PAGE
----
Liberals blame Texas explosion on "libertarian zoning laws" before investigation is even complete

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    Apr 27, 2013 6:03 PM GMT
    So there are some like metta8 and others who blame supposed "libertarian zoning" laws on what happened in West, Texas despite a few thorny facts:

    1. Fertilizer that may have caused Texas explosion is rare:
    http://www.usatoday.com/story/news/nation/2013/04/25/texas-explosion-fertilizer-ammonium-nitrate/2108571/

    2. The plant was not compliant with existing regulations - so by the logic of liberals more regulations are needed? That kind of makes them idiots.
    http://www.cnn.com/2013/04/25/us/texas-explosion-plant/index.html

    3. The investigation hasn't been nearly completed.

    Meanwhile... in libertarian zoned Boston -

    Look up "LNG" in this article:
    http://en.wikipedia.org/wiki/Port_of_Boston

    So how far to take the absurd logic? In the aftermath of September 11th, should schools and any other buildings that have people be zoned as far away from tall buildings as possible?
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    Apr 27, 2013 6:38 PM GMT
    And in other news from Canada...
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    Apr 27, 2013 7:30 PM GMT
    ART_DECO saidAnd in other news from Canada...


    Restrictive zoning also happens in Canada - but it's absurd to blame this disaster on zoning. My guess is that this attack on Texas is more about a growing recognition of how zoning kills innovation and jobs - and a fear of those who value central planning over an individual's property rights.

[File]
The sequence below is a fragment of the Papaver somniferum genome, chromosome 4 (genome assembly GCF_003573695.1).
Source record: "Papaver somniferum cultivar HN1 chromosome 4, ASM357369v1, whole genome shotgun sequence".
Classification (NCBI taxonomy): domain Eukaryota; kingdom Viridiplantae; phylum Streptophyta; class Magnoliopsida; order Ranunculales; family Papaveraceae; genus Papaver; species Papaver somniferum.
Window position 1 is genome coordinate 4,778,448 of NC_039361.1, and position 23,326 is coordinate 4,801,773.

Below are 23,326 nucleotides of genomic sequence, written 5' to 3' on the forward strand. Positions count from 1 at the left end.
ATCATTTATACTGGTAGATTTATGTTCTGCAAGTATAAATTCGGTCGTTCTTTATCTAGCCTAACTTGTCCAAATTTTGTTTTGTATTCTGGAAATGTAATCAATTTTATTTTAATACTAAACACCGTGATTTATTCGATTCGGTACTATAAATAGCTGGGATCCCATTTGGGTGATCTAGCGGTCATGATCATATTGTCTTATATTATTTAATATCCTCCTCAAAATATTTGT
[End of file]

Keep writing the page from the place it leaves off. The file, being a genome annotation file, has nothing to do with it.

e.g. http://reason.com/archives/2013/04/21/front-porches-now-ground-zero-in-propert
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    Apr 27, 2013 7:39 PM GMT
    riddler78 said
    ART_DECO saidAnd in other news from Canada...

    Restrictive zoning also happens in Canada - but it's absurd to blame this disaster on zoning.

    The issue is about Texas having LITTLE restrictive zoning. Please read the preceding posts. Canada is not a valid comparison.

    And there is nothing "absurd" about discussing the issue of zoning. The lack of zoning in this case put explosive chemicals within killing range of a populated area that included schools, playgrounds, residences, and a nursing home.

    This disaster is ALL ABOUT real estate zoning. But maybe when you become an American citizen you can discuss this with us. We're discussing AMERICAN zoning laws, not Canadian. When that topic surfaces do give us a post.
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    Apr 27, 2013 7:42 PM GMT
    Isn't there already a thread about this? You don't have to start a new one, just because you disagree with something. It looks a bit desperate.
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    Apr 27, 2013 7:52 PM GMT